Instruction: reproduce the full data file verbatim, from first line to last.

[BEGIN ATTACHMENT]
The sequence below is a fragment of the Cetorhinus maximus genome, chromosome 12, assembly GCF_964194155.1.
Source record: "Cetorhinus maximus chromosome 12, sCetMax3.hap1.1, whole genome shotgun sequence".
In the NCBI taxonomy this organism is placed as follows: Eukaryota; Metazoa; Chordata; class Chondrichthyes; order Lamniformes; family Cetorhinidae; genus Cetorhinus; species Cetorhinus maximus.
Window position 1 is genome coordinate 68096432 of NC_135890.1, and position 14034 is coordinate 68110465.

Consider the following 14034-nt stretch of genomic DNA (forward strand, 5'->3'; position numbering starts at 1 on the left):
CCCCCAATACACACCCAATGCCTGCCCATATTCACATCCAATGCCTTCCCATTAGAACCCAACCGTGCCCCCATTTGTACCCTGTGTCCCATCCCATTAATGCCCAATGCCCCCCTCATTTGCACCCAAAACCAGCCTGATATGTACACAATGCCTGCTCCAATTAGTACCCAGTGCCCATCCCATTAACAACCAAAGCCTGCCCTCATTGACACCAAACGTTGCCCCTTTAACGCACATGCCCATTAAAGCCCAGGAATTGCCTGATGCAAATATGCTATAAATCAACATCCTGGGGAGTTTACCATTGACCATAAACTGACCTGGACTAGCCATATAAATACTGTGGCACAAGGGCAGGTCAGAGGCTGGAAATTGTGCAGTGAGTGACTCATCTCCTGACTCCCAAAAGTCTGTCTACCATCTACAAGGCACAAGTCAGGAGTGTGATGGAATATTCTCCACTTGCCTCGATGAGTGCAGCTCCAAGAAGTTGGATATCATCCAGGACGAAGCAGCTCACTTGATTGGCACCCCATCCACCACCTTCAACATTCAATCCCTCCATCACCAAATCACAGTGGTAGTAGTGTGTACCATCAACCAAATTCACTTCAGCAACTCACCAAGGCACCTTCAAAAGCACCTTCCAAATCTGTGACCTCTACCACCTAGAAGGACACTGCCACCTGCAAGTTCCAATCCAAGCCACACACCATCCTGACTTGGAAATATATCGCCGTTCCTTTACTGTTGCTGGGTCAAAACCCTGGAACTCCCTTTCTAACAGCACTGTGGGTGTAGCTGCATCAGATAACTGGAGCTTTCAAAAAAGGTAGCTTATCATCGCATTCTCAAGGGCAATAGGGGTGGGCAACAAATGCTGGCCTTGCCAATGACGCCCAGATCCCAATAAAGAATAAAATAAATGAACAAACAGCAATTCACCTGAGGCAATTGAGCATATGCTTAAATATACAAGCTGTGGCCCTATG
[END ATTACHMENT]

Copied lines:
The sequence below is a fragment of the Cetorhinus maximus genome, chromosome 12, assembly GCF_964194155.1.
Source record: "Cetorhinus maximus chromosome 12, sCetMax3.hap1.1, whole genome shotgun sequence".
In the NCBI taxonomy this organism is placed as follows: Eukaryota; Metazoa; Chordata; class Chondrichthyes; order Lamniformes; family Cetorhinidae; genus Cetorhinus; species Cetorhinus maximus.
Window position 1 is genome coordinate 68096432 of NC_135890.1, and position 14034 is coordinate 68110465.

Consider the following 14034-nt stretch of genomic DNA (forward strand, 5'->3'; position numbering starts at 1 on the left):
CCCCCAATACACACCCAATGCCTGCCCATATTCACATCCAATGCCTTCCCATTAGAACCCAACCGTGCCCCCATTTGTACCCTGTGTCCCATCCCATTAATGCCCAATGCCCCCCTCATTTGCACCCAAAACCAGCCTGATATGTACACAATGCCTGCTCCAATTAGTACCCAGTGCCCATCCCATTAACAACCAAAGCCTGCCCTCATTGACACCAAACGTTGCCCCTTTAACGCACATGCCCATTAAAGCCCAGGAATTGCCTGATGCAAATATGCTATAAATCAACATCCTGGGGAGTTTACCATTGACCATAAACTGACCTGGACTAGCCATATAAATACTGTGGCACAAGGGCAGGTCAGAGGCTGGAAATTGTGCAGTGAGTGACTCATCTCCTGACTCCCAAAAGTCTGTCTACCATCTACAAGGCACAAGTCAGGAGTGTGATGGAATATTCTCCACTTGCCTCGATGAGTGCAGCTCCAAGAAGTTGGATATCATCCAGGACGAAGCAGCTCACTTGATTGGCACCCCATCCACCACCTTCAACATTCAATCCCTCCATCACCAAATCACAGTGGTAGTAGTGTGTACCATCAACCAAATTCACTTCAGCAACTCACCAAGGCACCTTCAAAAGCACCTTCCAAATCTGTGACCTCTACCACCTAGAAGGACACTGCCACCTGCAAGTTCCAATCCAAGCCACACACCATCCTGACTTGGAAATATATCGCCGTTCCTTTACTGTTGCTGGGTCAAAACCCTGGAACTCCCTTTCTAACAGCACTGTGGGTGTAGCTGCATCAGATAACTGGAGCTTTCAAAAAAGGTAGCTTATCATCGCATTCTCAAGGGCAATAGGGGTGGGCAACAAATGCTGGCCTTGCCAATGACGCCCAGATCCCAATAAAGAATAAAATAAATGAACAAACAGCAATTCACCTGAGGCAATTGAGCATATGCTTAAATATACAAGCTGTGGCCCTATG